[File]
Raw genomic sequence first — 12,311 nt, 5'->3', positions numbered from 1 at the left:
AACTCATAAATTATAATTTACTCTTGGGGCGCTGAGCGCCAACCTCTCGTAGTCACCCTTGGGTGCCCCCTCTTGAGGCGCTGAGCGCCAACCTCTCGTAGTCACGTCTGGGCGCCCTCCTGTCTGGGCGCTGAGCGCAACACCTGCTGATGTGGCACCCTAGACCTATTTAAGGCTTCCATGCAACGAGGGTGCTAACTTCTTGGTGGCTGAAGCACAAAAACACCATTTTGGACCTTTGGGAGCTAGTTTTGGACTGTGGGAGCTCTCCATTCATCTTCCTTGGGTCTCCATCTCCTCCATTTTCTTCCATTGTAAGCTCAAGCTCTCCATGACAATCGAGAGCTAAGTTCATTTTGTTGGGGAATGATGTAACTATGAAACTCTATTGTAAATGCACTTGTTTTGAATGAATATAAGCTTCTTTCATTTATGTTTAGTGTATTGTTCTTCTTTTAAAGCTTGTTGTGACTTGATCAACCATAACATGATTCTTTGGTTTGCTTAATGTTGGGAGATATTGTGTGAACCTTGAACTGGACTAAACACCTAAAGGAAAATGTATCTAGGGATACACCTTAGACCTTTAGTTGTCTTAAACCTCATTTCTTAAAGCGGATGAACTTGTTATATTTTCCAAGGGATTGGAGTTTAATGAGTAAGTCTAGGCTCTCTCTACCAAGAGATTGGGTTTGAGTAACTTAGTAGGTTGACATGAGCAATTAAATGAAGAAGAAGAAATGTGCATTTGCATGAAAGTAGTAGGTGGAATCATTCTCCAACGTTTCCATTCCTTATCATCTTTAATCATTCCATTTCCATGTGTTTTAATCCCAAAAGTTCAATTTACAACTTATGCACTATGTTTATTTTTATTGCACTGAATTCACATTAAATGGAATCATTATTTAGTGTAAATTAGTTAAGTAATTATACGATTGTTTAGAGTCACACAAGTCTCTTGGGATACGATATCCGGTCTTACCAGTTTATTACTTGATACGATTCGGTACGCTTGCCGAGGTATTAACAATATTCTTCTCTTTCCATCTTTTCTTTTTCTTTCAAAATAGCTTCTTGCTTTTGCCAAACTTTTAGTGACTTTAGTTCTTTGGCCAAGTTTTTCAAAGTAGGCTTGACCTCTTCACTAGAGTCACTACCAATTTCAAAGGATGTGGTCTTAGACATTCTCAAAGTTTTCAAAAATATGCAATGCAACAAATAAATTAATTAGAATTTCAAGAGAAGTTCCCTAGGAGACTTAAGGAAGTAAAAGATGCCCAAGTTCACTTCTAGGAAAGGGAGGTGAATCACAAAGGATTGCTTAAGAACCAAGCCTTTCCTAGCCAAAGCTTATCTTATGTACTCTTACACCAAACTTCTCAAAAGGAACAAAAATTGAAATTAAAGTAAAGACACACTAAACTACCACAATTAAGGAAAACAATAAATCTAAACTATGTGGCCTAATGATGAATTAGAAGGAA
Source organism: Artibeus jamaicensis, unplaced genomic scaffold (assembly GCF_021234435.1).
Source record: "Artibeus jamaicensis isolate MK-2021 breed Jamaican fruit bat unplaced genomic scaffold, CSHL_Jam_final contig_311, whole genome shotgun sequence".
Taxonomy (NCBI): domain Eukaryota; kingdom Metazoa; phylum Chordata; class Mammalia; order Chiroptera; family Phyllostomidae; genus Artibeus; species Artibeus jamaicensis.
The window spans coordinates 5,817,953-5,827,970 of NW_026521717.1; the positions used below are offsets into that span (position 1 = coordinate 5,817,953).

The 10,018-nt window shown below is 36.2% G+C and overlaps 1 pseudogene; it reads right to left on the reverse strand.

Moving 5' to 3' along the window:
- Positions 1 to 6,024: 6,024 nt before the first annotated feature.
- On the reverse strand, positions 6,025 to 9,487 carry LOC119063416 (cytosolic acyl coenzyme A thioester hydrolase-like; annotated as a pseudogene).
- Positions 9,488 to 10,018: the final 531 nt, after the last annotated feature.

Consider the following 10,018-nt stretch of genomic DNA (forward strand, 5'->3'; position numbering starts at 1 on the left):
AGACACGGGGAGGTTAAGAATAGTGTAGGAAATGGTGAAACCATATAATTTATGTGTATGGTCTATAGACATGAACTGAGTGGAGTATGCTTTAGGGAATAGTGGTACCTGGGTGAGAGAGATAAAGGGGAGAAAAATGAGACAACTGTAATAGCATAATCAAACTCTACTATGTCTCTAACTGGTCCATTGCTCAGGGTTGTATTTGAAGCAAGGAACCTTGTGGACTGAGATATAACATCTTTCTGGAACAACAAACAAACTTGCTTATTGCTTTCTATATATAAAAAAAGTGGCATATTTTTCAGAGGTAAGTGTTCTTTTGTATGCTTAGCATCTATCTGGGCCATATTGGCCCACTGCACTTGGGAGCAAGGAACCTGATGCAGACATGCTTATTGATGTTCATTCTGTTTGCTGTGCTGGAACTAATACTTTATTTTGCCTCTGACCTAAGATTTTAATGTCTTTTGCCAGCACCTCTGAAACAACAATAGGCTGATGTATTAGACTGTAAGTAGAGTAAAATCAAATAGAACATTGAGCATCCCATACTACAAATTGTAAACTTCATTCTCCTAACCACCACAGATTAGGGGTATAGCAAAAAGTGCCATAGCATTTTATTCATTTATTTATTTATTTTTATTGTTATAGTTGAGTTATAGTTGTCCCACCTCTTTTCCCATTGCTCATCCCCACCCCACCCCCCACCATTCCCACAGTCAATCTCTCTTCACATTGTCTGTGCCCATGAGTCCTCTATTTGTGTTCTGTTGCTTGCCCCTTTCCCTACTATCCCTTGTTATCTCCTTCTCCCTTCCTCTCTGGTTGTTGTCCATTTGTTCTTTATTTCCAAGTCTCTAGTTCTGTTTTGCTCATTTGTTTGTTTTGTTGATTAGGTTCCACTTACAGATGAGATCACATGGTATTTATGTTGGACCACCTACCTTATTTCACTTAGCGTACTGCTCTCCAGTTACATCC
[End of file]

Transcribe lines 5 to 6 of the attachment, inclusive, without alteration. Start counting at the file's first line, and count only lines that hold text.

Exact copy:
Taxonomy (NCBI): domain Eukaryota; kingdom Metazoa; phylum Chordata; class Mammalia; order Chiroptera; family Phyllostomidae; genus Artibeus; species Artibeus jamaicensis.
The window spans coordinates 5,817,953-5,827,970 of NW_026521717.1; the positions used below are offsets into that span (position 1 = coordinate 5,817,953).